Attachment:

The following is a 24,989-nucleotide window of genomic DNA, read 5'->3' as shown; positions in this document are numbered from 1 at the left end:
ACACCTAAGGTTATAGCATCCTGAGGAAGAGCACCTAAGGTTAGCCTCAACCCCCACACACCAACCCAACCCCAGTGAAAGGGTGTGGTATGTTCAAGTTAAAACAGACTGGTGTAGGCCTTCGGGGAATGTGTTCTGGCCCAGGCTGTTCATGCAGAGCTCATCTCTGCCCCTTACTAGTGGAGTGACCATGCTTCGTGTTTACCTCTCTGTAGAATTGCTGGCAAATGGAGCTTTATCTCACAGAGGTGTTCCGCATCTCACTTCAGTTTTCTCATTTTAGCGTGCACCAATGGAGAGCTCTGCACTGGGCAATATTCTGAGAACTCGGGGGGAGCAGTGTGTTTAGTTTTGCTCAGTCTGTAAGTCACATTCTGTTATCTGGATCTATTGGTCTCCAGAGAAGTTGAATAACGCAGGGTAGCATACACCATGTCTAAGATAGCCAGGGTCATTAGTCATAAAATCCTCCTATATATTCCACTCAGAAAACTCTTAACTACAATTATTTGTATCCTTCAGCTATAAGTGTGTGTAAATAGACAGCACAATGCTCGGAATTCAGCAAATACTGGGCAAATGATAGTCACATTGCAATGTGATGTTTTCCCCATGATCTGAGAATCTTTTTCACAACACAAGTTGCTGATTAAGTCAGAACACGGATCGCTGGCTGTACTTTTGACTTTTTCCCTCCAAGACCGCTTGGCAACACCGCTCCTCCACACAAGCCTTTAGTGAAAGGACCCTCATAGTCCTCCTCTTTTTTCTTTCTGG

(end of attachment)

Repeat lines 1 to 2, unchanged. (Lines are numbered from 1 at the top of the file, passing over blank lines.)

The following is a 24,989-nucleotide window of genomic DNA, read 5'->3' as shown; positions in this document are numbered from 1 at the left end:
ACACCTAAGGTTATAGCATCCTGAGGAAGAGCACCTAAGGTTAGCCTCAACCCCCACACACCAACCCAACCCCAGTGAAAGGGTGTGGTATGTTCAAGTTAAAACAGACTGGTGTAGGCCTTCGGGGAATGTGTTCTGGCCCAGGCTGTTCATGCAGAGCTCATCTCTGCCCCTTACTAGTGGAGTGACCATGCTTCGTGTTTACCTCTCTGTAGAATTGCTGGCAAATGGAGCTTTATCTCACAGAGGTGTTCCGCATCTCACTTCAGTTTTCTCATTTTAGCGTGCACCAATGGAGAGCTCTGCACTGGGCAATATTCTGAGAACTCGGGGGGAGCAGTGTGTTTAGTTTTGCTCAGTCTGTAAGTCACATTCTGTTATCTGGATCTATTGGTCTCCAGAGAAGTTGAATAACGCAGGGTAGCATACACCATGTCTAAGATAGCCAGGGTCATTAGTCATAAAATCCTCCTATATATTCCACTCAGAAAACTCTTAACTACAATTATTTGTATCCTTCAGCTATAAGTGTGTGTAAATAGACAGCACAATGCTCGGAATTCAGCAAATACTGGGCAAATGATAGTCACATTGCAATGTGATGTTTTCCCCATGATCTGAGAATCTTTTTCACAACACAAGTTGCTGATTAAGTCAGAACACGGATCGCTGGCTGTACTTTTGACTTTTTCCCTCCAAGACCGCTTGGCAACACCGCTCCTCCACACAAGCCTTTAGTGAAAGGACCCTCATAGTCCTCCTCTTTTTTCTTTCTGG